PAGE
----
The Flames franchise built itself up really nicely between 1972 and 1989, morphing from a ragtag expansion team into one of the powerhouses of the 1980s. They managed to beat the Edmonton Oilers and the Montreal Canadiens in playoff series, two of the dynamos of the decade. (They never had a crack at the New York Islanders, sadly.)
Terry Crisp may not be the most prominent coach in club history, serving behind the bench for just three seasons, but he was the man who helped the club finally put it all together and build upon all lessons of the previous two decades. He’s #11 on our countdown.
Head Coach, 1987-90
An Ontario kid, Crisp spent pasts of 11 seasons playing in the NHL with the Bruins, Blues, Islanders and Flyers. He was on back-to-back Stanley Cup championship teams with the Flyers in 1974 and 1975. He retired from playing in 1977 and moved into coaching.
After being a two-time OHL coach of the year with the Soo Greyhounds, he was hired to coach the Flames’ farm team in Moncton. After two seasons in that role, he was promoted to the Flames’ NHL head coach in 1987, replacing the departing Bob Johnson.
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Crisp didn’t need to lay a lot of groundwork for the Flames’ success himself – that was arguably done by Johnson and his predecessors – but Crisp’s challenge was to get the Flames star-laden roster to live up to their massive potential. His first season saw the Flames win the Presidents’ Trophy but fall short in the playoffs. His second season, 1988-89, saw them capture both the Presidents’ Trophy and the Stanley Cup.
His third season saw Crisp hit some diminishing returns; the club back-slid a bit, in part due to wear and tear and probably in part due to most coaches having a shelf live and Crisp having some friction with the team’s stars. Anyhow, with the team underachieving in 1989-90, it was easier to change up the coach than change up the roster – though that would happen in the first half of the ’90s anyway for economic reasons.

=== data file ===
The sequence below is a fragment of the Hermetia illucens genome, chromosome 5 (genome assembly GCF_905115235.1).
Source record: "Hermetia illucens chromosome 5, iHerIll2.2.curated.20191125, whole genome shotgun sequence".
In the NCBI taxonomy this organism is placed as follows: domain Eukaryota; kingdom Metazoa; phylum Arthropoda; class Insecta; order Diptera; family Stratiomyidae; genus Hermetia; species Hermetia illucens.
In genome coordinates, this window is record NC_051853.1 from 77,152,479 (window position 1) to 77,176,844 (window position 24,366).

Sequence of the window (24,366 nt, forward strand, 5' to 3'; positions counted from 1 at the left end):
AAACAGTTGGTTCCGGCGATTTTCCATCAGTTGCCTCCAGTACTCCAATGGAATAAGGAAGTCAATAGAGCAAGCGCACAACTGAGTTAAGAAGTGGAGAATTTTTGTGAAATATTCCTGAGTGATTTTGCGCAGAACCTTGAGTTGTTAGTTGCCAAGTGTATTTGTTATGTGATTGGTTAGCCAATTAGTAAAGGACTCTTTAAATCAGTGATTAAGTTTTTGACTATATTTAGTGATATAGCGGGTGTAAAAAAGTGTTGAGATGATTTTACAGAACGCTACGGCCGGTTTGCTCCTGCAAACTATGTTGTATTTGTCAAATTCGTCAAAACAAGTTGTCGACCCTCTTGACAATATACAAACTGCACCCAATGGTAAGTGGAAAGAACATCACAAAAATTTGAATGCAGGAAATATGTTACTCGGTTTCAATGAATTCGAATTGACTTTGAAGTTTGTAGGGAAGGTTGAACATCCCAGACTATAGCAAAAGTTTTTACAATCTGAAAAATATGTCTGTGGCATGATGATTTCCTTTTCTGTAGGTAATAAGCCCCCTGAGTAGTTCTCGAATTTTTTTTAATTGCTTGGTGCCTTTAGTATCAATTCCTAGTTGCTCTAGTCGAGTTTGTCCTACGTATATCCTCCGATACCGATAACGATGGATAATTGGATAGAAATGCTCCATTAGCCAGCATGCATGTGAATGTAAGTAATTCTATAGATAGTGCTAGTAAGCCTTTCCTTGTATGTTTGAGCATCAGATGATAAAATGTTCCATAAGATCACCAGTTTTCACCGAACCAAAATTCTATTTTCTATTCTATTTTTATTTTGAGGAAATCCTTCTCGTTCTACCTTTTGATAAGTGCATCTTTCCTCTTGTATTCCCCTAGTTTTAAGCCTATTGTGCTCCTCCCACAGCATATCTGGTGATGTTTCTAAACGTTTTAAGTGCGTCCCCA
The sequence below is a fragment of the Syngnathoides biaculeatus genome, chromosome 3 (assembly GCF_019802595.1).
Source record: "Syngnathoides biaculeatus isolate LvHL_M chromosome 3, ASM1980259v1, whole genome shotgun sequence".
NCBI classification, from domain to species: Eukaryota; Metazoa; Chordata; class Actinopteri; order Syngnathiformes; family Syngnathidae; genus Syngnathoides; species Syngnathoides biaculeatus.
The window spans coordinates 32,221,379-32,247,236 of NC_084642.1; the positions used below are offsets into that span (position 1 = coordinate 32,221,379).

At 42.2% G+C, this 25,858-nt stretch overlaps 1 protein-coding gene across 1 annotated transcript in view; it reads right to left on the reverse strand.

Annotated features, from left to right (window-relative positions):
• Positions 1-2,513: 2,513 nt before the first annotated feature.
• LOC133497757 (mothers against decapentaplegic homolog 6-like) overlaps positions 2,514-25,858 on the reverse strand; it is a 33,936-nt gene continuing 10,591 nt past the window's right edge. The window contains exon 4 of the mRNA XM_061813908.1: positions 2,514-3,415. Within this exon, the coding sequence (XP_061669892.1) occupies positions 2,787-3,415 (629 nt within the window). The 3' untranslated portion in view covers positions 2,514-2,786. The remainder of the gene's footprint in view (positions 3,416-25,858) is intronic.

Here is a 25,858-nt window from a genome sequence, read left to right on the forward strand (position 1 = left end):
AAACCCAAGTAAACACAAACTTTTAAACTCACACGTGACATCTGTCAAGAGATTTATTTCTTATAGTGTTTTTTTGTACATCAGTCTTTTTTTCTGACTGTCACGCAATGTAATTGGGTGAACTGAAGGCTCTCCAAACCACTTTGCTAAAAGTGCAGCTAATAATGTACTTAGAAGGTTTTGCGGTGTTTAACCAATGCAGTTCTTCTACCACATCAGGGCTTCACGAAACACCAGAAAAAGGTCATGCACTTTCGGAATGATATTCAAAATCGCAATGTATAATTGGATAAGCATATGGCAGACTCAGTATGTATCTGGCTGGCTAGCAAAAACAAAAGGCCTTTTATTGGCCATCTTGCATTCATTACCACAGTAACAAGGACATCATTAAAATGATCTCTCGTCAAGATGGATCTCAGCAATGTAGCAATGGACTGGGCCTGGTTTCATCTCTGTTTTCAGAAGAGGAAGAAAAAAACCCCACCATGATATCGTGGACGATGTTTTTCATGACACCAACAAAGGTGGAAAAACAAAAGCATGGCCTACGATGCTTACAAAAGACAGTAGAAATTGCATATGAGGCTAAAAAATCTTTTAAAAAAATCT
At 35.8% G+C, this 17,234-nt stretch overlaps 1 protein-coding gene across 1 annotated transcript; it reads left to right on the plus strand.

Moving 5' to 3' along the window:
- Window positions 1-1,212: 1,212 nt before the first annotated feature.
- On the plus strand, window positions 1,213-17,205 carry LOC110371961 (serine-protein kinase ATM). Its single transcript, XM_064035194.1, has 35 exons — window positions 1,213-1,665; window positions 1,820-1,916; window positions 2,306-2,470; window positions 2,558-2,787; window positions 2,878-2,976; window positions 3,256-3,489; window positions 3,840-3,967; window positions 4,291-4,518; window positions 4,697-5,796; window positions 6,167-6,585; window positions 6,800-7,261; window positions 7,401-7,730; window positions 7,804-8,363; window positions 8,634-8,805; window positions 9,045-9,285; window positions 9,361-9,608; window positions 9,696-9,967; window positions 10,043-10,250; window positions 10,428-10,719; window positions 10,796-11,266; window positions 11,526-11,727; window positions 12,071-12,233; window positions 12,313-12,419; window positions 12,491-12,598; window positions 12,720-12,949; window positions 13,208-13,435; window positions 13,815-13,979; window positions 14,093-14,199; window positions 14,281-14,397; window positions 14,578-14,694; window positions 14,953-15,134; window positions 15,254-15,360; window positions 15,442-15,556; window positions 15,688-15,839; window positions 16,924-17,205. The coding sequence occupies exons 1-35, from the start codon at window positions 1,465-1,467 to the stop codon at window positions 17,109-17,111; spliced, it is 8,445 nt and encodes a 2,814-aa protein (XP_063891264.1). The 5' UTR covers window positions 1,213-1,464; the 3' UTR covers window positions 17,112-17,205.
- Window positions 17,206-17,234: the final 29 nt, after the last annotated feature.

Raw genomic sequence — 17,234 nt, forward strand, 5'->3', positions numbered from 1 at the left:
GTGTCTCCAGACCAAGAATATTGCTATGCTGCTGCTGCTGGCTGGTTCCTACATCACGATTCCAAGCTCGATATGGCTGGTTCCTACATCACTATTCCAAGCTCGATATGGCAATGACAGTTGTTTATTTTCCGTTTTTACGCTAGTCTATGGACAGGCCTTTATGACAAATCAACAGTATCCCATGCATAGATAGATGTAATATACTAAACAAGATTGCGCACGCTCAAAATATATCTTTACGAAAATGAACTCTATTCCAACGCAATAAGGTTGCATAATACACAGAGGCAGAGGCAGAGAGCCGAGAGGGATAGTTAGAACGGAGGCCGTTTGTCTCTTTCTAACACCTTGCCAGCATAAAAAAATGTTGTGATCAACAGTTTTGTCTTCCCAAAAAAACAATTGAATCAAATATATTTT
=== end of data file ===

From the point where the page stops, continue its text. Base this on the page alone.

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Crisp spent a couple seasons away from the NHL before becoming the Tampa Bay Lightning’s first coach. He guided them through expansion, then left coaching and transitioned into broadcasting, covering the Nashville Predators from 1998 until his recent retirement this last April.
Crisp wasn’t the best coach in Flames history – there are a couple other names still to appear on this countdown. But he’s arguably the guy that took a talented group and got the most out of them in a small window – his coaching tenure represents all of the Flames’ Presidents’ Trophies and Stanley Cups, and he deserves a ton of credit for those accomplishments.

Top 50 Flames of All Time

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